When I was 4, my dad built me a spaceship—using scissors, tape, and his imagination to transform a box that once housed an appliance. He cut rectangular cockpit windows in the front and affixed cardboard delta wings to each side of the ship, with another one atop the tail end that called to mind a shark’s dorsal fin. She was a good ship, and as her captain, I soon found myself adrift in endless space in my parents’ garage, subsisting solely on small boxes of Sun-Maid raisins and the love a boy feels for his father.
I could hardly believe Dad built me something so out-of-this-world.
At the time I had no reason to consider the sacrifices my dad made to construct this ship despite the demands of the pastorate. I paid no mind to the sermons he needed to write, the sick church members awaiting hospital visits, or the struggling married couples in need of counsel. I had no knowledge of what weighed on Dad’s mind; I knew only this interstellar sailor felt loved.
Before becoming a father six years ago, I assumed parents did things for their children because they wanted to, and this is often true. Since my daughter entered the world, however, I have concluded that parenting often involves putting her wants and needs before mine. Sacrifices are everyday events in parenthood. For every cradle that exists in a house, there is an altar, too—and parents can choose to offer themselves on it daily.
I know now that every time Dad turned his attention from his flock to the little lamb that lived with him, it cost him something. Even in simply spending time with me when he needed rest, he sacrificed self-care for me.
Even in spending time with me when my dad needed rest, he sacrificed self-care for me.
We tend to overlook sacrifices like these because they seem small when compared to the gift Christ gave us on the cross. But we should not overlook the small ways in which the Lord offered Himself for humanity, apart from Calvary. Even though Jesus was all-powerful God in the flesh, during His earthly life He “emptied Himself, taking the form of a bond-servant” (Phil. 2:7). Instead of commanding worship through conspicuous displays of power, He humbly served humanity, putting the needs of His creations before His own.
Whether as parents, spouses, siblings, or in relation to foreigners in our midst, when we lovingly give of ourselves and our gifts so that others might prosper, do we not follow in the footsteps of our Master? When we share a cold cup of water with a stranger in need, do we not surrender something of our comfort by choosing to reach out despite our fear? (See Matt. 10:42.) Do we not participate in the sacrificial life of Jesus when we give of ourselves in this manner?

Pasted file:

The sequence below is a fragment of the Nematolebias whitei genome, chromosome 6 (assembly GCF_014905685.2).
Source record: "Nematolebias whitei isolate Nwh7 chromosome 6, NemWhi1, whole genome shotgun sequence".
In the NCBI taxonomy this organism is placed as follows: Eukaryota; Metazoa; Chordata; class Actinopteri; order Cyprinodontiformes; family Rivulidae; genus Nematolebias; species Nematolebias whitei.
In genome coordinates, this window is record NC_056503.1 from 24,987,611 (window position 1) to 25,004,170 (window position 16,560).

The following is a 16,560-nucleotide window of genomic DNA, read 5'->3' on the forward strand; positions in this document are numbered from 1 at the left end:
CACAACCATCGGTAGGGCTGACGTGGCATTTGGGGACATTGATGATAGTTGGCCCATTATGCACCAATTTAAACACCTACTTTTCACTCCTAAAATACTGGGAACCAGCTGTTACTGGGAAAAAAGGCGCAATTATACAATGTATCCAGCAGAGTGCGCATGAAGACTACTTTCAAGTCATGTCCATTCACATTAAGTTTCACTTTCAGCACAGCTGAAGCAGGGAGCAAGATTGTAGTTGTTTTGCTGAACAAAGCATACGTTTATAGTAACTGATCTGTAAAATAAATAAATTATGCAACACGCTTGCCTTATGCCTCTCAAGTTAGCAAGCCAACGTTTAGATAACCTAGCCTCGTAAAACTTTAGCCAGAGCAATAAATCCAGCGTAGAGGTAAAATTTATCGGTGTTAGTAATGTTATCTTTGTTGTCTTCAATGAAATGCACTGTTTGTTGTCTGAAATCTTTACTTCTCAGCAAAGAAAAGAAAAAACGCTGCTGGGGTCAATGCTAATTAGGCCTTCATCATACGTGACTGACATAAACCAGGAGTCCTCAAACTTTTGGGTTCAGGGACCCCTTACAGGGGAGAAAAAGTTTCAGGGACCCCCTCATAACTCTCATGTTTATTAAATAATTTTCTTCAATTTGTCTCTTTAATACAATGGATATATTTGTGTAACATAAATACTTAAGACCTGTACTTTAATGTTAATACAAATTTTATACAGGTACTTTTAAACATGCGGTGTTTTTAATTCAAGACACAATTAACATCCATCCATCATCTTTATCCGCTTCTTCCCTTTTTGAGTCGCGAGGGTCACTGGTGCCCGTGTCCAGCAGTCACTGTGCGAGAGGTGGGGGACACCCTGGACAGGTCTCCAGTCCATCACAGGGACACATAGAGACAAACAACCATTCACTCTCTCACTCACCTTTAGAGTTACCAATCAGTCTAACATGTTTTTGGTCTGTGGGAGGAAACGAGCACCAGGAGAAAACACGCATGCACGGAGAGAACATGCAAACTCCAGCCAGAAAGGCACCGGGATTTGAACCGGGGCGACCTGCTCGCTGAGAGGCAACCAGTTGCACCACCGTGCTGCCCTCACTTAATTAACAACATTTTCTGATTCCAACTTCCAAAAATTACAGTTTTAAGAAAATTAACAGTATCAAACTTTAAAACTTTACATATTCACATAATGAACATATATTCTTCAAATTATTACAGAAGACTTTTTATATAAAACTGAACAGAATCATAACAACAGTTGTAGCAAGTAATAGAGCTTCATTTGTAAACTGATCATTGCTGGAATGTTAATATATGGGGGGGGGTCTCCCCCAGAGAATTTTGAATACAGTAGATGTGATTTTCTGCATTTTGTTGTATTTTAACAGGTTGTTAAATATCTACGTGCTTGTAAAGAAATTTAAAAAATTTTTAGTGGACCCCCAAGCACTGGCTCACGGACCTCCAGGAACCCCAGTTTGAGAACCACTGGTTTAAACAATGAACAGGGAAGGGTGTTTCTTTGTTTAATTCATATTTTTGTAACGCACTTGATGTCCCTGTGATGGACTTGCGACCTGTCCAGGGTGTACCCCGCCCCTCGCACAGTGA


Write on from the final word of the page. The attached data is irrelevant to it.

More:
Dad did just that when he built a spaceship for me, something I recognize now after building something similar for my child on a day when I wanted to do anything but be an engaged parent. The stresses of being a stay-at-home dad in the summertime had trimmed my already-short fuse to a nub. Evie was in her room building a makeshift fort out of pillows, blankets, and chairs as she often does. These “forts” occupy vast swaths of space and drive me absolutely bananas.
Before I could audibly groan at this prospect, a rogue thought entered my head: I could help her build a better fort. One she might remember as I do the spaceship Dad made me! Instead of napping or remaining disengaged while Evie built another fort in her room by herself, I chose to offer myself on the altar of parenthood that day.
We drove to a local appliance store, procured two dishwasher boxes, and joined them together in Evie’s room. I lined the fort’s ceiling with Christmas lights and blank DVDs installed shiny side down, so the bulbs would reflect with dazzling iridescence. Then we mounted her iPad on one box wall like a tiny television and added a cat bed so she could share the space with a furry friend.
Over the next few days, Evie rarely left her room. In her fort, with her bedroom light off and blackout shade drawn, she subsisted on yogurt-covered raisins, while bathed in artificial light. I’m so glad I chose to enter into my child’s world and build a fort instead of taking a much-needed nap. It felt as if I’d built an outpost on the moon for her—the sort of place a boy might visit in his spaceship.
Photograph by Chad Thomas Johnston